ABERDEEN, Idaho—With champagne- and rose-colored skin and yellow flesh, the specialty spud had the appearance of a winner. But would it pass the taste test?
With his plastic fork, Mike Thornton scooped out a small sample he described as glue-like in consistency. Upon tasting it, his expression revealed the verdict: "It's really attractive when it comes out of the ground, but it's not doing much for me with flavor," he told a group of tasters. "The texture alone is almost enough to take this one out of the program."
Feb. 28 at the Aberdeen Research and Extension Center, a group of expert tasters tested a dozen specialty potato breeding clones to determine which have the potential to be released as varieties. Most of the samples are under development in Aberdeen, but others came from Oregon, Colorado and North Dakota. The top candidates will be sampled in Prosser, Wash., for the Western Regional and Tri-State Potato Variety Trials.
Thornton, superintendent of the Parma Research and Extension Center, and Peggy Bain, a scientific aide in Aberdeen, have both undergone training for potato testing.
The group fried potatoes as chips and tried them baked, boiled and microwaved to determine how their taste, texture and appearance would hold up under various methods of preparation. Each sample was numbered and assigned a score.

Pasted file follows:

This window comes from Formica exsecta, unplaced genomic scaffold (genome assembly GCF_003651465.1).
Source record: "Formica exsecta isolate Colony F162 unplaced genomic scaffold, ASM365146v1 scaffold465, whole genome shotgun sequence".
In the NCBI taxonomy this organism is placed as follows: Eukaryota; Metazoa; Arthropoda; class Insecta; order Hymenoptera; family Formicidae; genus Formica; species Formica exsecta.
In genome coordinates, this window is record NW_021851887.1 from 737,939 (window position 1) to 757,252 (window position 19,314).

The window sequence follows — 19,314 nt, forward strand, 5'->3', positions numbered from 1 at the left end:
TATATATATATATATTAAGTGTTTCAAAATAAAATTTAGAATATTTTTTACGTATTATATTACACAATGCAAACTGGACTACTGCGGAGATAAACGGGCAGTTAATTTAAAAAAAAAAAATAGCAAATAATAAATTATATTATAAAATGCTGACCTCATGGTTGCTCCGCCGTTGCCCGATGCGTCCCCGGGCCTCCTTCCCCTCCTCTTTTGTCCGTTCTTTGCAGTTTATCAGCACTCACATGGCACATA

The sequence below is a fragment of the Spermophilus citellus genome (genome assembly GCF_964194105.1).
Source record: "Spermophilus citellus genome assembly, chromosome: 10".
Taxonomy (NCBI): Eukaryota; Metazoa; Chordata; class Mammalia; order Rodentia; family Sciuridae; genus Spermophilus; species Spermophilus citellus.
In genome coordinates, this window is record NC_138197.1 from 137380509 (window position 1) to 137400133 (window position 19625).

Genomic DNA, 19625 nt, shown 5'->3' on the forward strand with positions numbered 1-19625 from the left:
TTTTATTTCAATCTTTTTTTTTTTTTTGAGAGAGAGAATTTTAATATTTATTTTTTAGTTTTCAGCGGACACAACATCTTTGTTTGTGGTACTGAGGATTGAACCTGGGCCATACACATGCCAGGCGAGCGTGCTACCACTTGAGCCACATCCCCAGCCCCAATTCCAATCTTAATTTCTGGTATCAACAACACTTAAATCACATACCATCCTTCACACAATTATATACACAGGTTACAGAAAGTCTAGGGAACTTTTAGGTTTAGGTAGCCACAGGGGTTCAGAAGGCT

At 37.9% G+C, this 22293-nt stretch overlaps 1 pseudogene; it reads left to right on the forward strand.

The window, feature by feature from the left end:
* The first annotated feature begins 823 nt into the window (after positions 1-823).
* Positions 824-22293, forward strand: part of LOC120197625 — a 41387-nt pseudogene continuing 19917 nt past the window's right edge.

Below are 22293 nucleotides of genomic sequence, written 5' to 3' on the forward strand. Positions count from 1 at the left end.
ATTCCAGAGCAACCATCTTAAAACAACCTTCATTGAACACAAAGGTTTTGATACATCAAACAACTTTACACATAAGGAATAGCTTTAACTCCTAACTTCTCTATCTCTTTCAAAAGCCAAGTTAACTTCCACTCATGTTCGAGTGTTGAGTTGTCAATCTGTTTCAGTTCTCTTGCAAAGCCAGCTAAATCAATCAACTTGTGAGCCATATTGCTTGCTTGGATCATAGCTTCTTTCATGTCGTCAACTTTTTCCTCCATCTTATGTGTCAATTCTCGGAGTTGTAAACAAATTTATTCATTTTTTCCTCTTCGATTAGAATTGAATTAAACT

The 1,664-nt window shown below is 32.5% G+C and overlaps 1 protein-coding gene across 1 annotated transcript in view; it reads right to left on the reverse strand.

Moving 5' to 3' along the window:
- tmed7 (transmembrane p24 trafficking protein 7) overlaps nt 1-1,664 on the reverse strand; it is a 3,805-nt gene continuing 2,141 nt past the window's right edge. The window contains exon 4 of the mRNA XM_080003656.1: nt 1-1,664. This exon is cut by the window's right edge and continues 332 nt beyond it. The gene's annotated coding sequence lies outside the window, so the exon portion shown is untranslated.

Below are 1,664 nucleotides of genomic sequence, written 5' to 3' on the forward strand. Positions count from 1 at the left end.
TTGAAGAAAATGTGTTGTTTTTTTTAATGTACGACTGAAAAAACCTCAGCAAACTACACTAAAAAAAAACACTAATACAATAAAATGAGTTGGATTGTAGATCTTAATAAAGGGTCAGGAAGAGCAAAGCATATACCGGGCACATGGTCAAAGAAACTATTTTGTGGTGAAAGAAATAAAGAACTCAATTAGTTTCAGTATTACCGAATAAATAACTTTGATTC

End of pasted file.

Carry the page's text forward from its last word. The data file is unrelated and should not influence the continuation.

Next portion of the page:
Thornton expects at least three of the samples will be good enough for inclusion in the Prosser taste trials. A report will be sent to the Idaho Potato Commission describing the agronomic and culinary qualities of the samples deemed worthy of further development.
"You can have the best disease and pest resistance, but if it doesn't have the sensory attributes you're looking for you can use it as a breeding parent, but you're not going to advance it as a variety," said Aberdeen research geneticist Richard Novy.
Aside from a few proven varieties they sampled, such as Huckleberry Gold, which was developed and recently released from Aberdeen, a consistent top performer was A05201-1Y, a yellow-fleshed spud bred at Aberdeen from another Aberdeen breeding clone and a European variety.
Novy said potato breeders are placing growing emphasis on specialty varieties, which are becoming more popular within the industry, but the vast majority of attention remains on Russets.
"You've got yellow-skinned varieties and small purple varieties that are becoming more popular," Frank Muir, president and CEO of the Idaho Potato Commission, said. "Right now the trend we're seeing is more really upscale restaurants using a lot of these fingerling potatoes, but the good thing for us is they're not removing the Russets. They're adding varieties onto their menus."
SOURCE: John O'Connell, Capital Press